Clinician Article

Ultrasonography screening for abdominal aortic aneurysms: a systematic evidence review for the U.S. Preventive Services Task Force.

  • Guirguis-Blake JM
  • Beil TL
  • Senger CA
  • Whitlock EP
Ann Intern Med. 2014 Mar 4;160(5):321-9. doi: 10.7326/M13-1844. (Review)
PMID: 24473919
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  • Family Medicine (FM)/General Practice (GP)
    Relevance - 6/7
    Newsworthiness - 6/7
  • General Internal Medicine-Primary Care(US)
    Relevance - 6/7
    Newsworthiness - 6/7
  • Internal Medicine
    Relevance - 6/7
    Newsworthiness - 6/7
  • Cardiology
    Relevance - 5/7
    Newsworthiness - 5/7
  • Public Health
    Relevance - 5/7
    Newsworthiness - 5/7
  • Surgery - Vascular
    Relevance - 5/7
    Newsworthiness - 5/7


BACKGROUND: Long-term follow-up of population-based randomized, controlled trials (RCTs) has demonstrated that screening for abdominal aortic aneurysms (AAAs) measuring 3 cm or greater decreases AAA-related mortality rates in men aged 65 years or older.

PURPOSE: To systematically review evidence about the benefits and harms of ultrasonography screening for AAAs in asymptomatic primary care patients.

DATA SOURCES: MEDLINE, the Database of Abstracts of Reviews of Effects, the Cochrane Central Register of Controlled Trials (January 2004 through January 2013), clinical trial registries, reference lists, experts, and a targeted bridge search for population-based screening RCTs through September 2013.

STUDY SELECTION: English-language, population-based, fair- to good-quality RCTs and large cohort studies for AAA screening benefits as well as RCTs and cohort and registry studies for harms in adults with AAA.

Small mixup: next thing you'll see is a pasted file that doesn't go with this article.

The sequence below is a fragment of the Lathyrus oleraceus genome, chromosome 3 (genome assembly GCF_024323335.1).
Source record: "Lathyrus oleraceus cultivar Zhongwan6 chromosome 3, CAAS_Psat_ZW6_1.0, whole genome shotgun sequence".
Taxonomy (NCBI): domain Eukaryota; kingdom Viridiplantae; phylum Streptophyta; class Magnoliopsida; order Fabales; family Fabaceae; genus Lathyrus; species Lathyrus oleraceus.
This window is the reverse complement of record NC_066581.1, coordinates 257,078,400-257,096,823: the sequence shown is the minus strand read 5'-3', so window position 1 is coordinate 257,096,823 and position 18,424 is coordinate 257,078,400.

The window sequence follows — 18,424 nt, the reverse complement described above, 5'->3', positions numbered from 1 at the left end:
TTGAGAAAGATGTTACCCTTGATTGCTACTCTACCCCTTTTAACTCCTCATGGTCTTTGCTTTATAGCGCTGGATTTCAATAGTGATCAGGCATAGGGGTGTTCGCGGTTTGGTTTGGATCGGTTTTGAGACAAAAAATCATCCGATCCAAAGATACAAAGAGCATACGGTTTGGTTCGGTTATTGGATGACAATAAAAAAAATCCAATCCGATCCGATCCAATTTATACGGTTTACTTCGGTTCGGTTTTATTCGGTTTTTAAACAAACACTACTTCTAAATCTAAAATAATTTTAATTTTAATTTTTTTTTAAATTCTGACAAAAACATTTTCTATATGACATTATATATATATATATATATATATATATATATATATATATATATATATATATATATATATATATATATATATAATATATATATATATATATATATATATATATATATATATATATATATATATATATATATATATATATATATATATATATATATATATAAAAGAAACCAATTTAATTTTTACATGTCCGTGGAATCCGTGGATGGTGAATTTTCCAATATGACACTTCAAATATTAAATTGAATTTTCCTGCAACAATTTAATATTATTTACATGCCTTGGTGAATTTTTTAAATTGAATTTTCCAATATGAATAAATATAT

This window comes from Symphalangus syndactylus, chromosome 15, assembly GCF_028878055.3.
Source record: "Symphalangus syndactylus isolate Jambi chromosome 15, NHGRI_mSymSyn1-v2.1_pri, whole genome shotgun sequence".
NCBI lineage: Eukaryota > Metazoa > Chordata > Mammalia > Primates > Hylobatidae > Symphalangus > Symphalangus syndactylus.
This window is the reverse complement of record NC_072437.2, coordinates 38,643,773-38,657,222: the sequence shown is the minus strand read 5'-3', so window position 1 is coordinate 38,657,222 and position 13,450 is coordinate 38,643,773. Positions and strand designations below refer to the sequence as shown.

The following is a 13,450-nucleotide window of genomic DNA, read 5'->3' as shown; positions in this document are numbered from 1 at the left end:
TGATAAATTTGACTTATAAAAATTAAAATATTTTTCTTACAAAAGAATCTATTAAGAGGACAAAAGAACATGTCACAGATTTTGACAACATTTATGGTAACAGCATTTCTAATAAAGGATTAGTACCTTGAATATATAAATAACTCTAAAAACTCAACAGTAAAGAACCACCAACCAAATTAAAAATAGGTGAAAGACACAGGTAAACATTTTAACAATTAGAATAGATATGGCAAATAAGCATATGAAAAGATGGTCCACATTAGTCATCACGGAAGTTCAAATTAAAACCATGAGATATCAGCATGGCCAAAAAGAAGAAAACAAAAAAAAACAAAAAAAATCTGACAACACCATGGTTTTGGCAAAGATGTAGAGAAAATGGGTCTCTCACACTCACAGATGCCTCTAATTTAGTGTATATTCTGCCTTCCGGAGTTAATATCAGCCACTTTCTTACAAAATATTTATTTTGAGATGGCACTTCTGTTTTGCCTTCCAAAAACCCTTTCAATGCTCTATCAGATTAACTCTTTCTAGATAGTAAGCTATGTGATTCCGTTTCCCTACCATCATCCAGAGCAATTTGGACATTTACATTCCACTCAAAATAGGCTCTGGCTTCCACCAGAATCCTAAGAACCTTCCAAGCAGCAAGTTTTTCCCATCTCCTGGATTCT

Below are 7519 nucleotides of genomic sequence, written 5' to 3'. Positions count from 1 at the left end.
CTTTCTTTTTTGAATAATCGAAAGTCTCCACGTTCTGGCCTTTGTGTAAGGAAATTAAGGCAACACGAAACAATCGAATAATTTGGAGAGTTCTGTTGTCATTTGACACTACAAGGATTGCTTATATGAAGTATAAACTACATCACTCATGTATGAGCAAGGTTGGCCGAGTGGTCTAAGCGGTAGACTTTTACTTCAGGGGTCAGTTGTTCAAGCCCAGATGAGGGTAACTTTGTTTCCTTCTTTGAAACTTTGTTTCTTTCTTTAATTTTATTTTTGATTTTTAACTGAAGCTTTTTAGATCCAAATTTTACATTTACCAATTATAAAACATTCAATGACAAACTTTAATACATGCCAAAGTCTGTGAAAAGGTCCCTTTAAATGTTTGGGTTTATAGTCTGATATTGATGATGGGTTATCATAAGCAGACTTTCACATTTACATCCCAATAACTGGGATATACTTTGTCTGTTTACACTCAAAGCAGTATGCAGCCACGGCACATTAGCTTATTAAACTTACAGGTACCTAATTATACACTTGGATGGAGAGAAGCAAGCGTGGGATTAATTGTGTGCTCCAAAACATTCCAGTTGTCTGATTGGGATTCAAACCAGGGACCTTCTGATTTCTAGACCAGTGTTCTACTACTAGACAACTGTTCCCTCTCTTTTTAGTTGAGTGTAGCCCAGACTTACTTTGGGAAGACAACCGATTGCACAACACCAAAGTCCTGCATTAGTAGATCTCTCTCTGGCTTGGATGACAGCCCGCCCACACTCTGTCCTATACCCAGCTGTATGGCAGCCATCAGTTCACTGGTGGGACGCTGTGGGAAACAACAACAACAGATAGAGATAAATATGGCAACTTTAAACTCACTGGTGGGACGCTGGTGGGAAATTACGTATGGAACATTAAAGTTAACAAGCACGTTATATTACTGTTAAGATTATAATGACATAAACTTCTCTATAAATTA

DATA EXTRACTION: Dual quality assessment and abstraction of study details and results.

DATA SYNTHESIS: Reviews of 4 RCTs involving 137,214 participants demonstrated that 1-time invitation for AAA screening in men aged 65 years or older reduced AAA rupture and AAA-related mortality rates for up to 10 and 15 years, respectively, but had no statistically significant effect on all-cause mortality rates up to 15 years. Screening was associated with more overall and elective surgeries but fewer emergency operations and lower 30-day operative mortality rates at up to 10- to 15-year follow-up. One RCT involving 9342 women showed that screening had no benefit on AAA-related or all-cause mortality rates.

LIMITATIONS: Trials included mostly white men outside of the United States. Information for subgroups and about rescreening was limited.

CONCLUSION: One-time invitation for AAA screening in men aged 65 years or older was associated with decreased AAA rupture and AAA-related mortality rates but had little or no effect on all-cause mortality rates.

PRIMARY FUNDING SOURCE: Agency for Healthcare Research and Quality.

Clinical Comments

Public Health

This is useful information: preventive efforts should be directed to more effective activities.

Surgery - Vascular

This is an important Review. Nevertheless, it includes papers related to old epidemiological data. Recently, UK screening program for AAA identified a low prevalence of that vascular disorder probably due to improved and healthy behavior (less smoking, statin use,...). It could be beneficial to increase the age threshold up to 70 y.

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